Michael Collins: what was Apollo 11 mission - and who were fellow astronauts Buzz Aldrin and Neil Armstrong?

Michael Collins was hailed as an “inspiration and a legend” after the pioneer died at the age of 90

The world paid tribute to one of its great unsung heroes on Wednesday following news of the death of pioneering astronaut Michael Collins.

Along with Neil Armstrong and Buzz Aldrin he manned the first manned mission to the moon, piloting the ship from which Neil Armstrong and Buzz Aldrin left to make their historic first steps on the moon.

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While his crew mates landed on the lunar surface and sealed their place in the history books, Collins remained alone in the command module, Columbia.

The three members of the Apollo 11 mission: Commander Neil Armstrong, Command Module Pilot Michael Collins and Lunar Module Pilot Edwin 'Buzz' Aldrin Jr. (Getty Images)

The 28-hours that he spent alone in the spacecraft would no doubt have been frantic, for had something gone wrong and Mr Aldrin and Mr Armstrong been stuck on the moon’s surface — a real fear — Mr Collins would have returned to Earth alone.

Who were Michael Collins’ crew mates?

Neil Armstrong was the first human to set foot on the moon, closely followed by Buzz Aldrin.

Armstrong’s immortal words: "That's one small step for (a) man, one giant leap for mankind" upon stepping on the lunar surface became instantly iconic.

Upon his return to earth Armstrong said that he would not fly into space again, instead serving at NASA Headquarters as the deputy associate administrator for aeronautics.

Following his death in 2012 a family statement read: "Neil Armstrong was also a reluctant American hero who always believed he was just doing his job. He served his nation proudly, as a navy fighter pilot, test pilot, and astronaut.”

Aldrin is the only living Apollo 11 crew member. In 1966 prior to the Apollo 11 mission, Aldrin made a five-hour spacewalk the longest and most successful at that time.

Aldrin opened up on being labelled the second man to land on the moon in 2016, stating: “As the senior crew member, it was appropriate for [Neil Armstrong] to be the first.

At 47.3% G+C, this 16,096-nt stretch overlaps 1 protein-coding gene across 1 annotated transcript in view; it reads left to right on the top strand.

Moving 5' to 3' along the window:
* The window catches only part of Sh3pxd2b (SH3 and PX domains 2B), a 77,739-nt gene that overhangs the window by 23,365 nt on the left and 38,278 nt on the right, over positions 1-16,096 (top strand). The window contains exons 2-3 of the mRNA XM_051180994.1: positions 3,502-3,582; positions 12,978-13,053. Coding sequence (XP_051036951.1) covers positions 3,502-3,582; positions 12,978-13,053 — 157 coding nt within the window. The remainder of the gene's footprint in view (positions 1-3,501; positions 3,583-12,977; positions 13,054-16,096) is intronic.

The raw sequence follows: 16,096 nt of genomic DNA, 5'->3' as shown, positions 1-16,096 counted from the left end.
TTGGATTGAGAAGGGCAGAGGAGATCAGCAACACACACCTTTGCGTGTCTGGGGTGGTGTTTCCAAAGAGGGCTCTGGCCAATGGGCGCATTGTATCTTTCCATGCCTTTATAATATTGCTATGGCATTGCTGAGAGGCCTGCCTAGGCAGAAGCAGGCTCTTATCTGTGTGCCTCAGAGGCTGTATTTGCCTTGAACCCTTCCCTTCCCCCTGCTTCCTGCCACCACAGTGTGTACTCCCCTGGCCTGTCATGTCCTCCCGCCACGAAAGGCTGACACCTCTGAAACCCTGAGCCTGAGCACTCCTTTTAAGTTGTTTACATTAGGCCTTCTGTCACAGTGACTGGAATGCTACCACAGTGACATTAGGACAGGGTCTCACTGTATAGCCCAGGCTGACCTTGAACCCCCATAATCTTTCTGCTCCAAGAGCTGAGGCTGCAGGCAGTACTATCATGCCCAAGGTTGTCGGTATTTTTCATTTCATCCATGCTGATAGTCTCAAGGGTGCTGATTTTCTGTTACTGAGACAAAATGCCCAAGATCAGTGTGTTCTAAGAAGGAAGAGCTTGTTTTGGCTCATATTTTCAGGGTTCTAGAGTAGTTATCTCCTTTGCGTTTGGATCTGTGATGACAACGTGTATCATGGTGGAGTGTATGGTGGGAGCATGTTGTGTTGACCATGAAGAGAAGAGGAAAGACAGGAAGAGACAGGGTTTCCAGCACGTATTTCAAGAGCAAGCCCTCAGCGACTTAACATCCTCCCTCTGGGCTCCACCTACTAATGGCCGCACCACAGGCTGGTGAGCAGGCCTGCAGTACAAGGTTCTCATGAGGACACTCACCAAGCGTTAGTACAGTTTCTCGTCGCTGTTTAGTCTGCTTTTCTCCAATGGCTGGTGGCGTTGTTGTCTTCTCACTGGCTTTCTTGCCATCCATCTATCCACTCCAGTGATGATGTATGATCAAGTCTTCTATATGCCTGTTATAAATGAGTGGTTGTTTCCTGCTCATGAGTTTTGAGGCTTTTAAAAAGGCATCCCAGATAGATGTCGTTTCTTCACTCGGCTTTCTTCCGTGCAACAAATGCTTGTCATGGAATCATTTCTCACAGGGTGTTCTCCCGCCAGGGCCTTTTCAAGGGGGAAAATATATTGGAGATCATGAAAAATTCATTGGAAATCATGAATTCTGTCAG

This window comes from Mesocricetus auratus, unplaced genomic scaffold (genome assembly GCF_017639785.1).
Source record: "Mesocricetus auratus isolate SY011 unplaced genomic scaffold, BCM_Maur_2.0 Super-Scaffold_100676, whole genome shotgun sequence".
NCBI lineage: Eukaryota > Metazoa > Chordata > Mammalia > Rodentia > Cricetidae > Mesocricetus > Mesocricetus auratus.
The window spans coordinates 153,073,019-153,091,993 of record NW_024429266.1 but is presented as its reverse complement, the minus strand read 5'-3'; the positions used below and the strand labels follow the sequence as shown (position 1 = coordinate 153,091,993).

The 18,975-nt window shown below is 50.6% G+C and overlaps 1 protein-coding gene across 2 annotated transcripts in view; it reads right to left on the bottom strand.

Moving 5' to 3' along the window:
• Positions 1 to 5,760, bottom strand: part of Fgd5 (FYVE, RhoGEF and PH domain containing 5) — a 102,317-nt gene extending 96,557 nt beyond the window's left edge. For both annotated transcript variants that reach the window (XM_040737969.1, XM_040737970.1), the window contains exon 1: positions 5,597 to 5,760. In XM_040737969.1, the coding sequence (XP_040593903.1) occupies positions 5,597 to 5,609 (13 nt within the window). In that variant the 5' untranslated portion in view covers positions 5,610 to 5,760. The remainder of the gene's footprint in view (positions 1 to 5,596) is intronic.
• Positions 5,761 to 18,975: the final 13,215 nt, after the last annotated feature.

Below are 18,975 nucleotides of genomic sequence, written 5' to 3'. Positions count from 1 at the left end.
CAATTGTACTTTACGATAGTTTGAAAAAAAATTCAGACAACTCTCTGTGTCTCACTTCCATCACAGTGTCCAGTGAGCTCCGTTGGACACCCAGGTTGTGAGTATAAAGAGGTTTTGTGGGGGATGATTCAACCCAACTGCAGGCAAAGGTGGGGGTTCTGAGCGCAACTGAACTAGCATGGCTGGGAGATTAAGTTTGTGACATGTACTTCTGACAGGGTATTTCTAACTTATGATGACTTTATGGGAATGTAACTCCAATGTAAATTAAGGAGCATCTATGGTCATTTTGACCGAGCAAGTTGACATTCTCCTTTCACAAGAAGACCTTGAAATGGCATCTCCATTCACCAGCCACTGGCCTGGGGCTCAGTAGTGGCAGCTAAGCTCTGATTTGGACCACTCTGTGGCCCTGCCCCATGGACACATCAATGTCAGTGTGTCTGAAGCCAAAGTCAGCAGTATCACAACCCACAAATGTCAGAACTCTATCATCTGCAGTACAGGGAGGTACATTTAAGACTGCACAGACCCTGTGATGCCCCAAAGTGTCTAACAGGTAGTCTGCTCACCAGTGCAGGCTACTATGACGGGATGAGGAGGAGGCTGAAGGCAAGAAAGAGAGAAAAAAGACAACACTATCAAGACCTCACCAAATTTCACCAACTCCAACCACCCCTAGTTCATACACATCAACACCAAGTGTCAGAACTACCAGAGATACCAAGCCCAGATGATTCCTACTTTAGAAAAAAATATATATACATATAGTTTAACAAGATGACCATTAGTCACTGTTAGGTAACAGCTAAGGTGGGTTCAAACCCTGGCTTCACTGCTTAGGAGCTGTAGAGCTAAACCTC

"But after years and years of being asked to speak to a group of people and then be introduced as the second man on the Moon, it does get a little frustrating.

"Is it really necessary to point out to the crowd that somebody else was first when we all went through the same training, we all landed at the same time and all contributed?

"But for the rest of my life I'll always be identified as the second man to walk on the Moon.”

Following Apollo 11’s splashdown Aldrin would never return to space instead working in a managerial role with the US air force.

What was the Apollo 11 mission?

Apollo 11 was the first manned mission to the lunar surface.

On July 20, 1969, crew members Neil Armstrong and Buzz Aldrin became the first humans to land on another planetary body, and return to earth with samples from the lunar surface.

The flight was the culmination of the Apollo space program and saw the United States government achieve its goal of landing on the moon before Cold War nemesis the Soviet Union.

The eight-day mission was followed by a global audience of hundreds of millions.

The trio lifted off on July 16, reaching a maximum velocity of 25,000 mph, performing a circuit of earth before making a beeline for the lunar body.

Approximately 75 hours after liftoff the Apollo spacecraft entered the moon’s orbit, with Armstrong and Aldrin entering the lunar module some 25 hours later, leaving command pilot Michael Collins behind.

Two hours later Armstrong uttered the immortal words “the Eagle has landed”.

Armstrong then departed the lunar module and proclaimed "That's one small step for a man, one giant leap for mankind."

While on the surface the pair would take photographs, record their impressions of the landscape, collect piles of moon rocks and soil specimens, and deploy a package of scientific experiments, some which would stay on the moon after they left.

After a meal and a nap the duo made their return to the Apollo spacecraft in a nail-biting moment for the NASA team back on earth and Michael Collins who had spent 28 hours alone.

The three would reenter the earths orbit on July 24 and splashdown landing in the Pacific Ocean.